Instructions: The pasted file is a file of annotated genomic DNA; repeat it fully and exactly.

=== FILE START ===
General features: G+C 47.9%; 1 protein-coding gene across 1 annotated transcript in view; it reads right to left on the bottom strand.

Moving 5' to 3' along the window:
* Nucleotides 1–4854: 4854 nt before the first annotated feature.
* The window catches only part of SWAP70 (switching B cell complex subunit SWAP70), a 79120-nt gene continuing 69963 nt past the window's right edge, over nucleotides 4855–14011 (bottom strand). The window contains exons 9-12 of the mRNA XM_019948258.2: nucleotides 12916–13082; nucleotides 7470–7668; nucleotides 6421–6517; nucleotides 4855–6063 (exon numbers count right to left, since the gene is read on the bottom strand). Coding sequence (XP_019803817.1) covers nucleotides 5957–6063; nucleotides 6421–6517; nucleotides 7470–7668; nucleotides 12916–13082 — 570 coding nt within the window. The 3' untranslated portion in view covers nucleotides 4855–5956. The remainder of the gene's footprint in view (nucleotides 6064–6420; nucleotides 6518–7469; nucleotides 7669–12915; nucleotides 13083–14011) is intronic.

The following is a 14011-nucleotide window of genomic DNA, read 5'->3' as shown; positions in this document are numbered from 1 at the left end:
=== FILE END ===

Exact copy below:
General features: G+C 47.9%; 1 protein-coding gene across 1 annotated transcript in view; it reads right to left on the bottom strand.

Moving 5' to 3' along the window:
* Nucleotides 1–4854: 4854 nt before the first annotated feature.
* The window catches only part of SWAP70 (switching B cell complex subunit SWAP70), a 79120-nt gene continuing 69963 nt past the window's right edge, over nucleotides 4855–14011 (bottom strand). The window contains exons 9-12 of the mRNA XM_019948258.2: nucleotides 12916–13082; nucleotides 7470–7668; nucleotides 6421–6517; nucleotides 4855–6063 (exon numbers count right to left, since the gene is read on the bottom strand). Coding sequence (XP_019803817.1) covers nucleotides 5957–6063; nucleotides 6421–6517; nucleotides 7470–7668; nucleotides 12916–13082 — 570 coding nt within the window. The 3' untranslated portion in view covers nucleotides 4855–5956. The remainder of the gene's footprint in view (nucleotides 6064–6420; nucleotides 6518–7469; nucleotides 7669–12915; nucleotides 13083–14011) is intronic.

The following is a 14011-nucleotide window of genomic DNA, read 5'->3' as shown; positions in this document are numbered from 1 at the left end: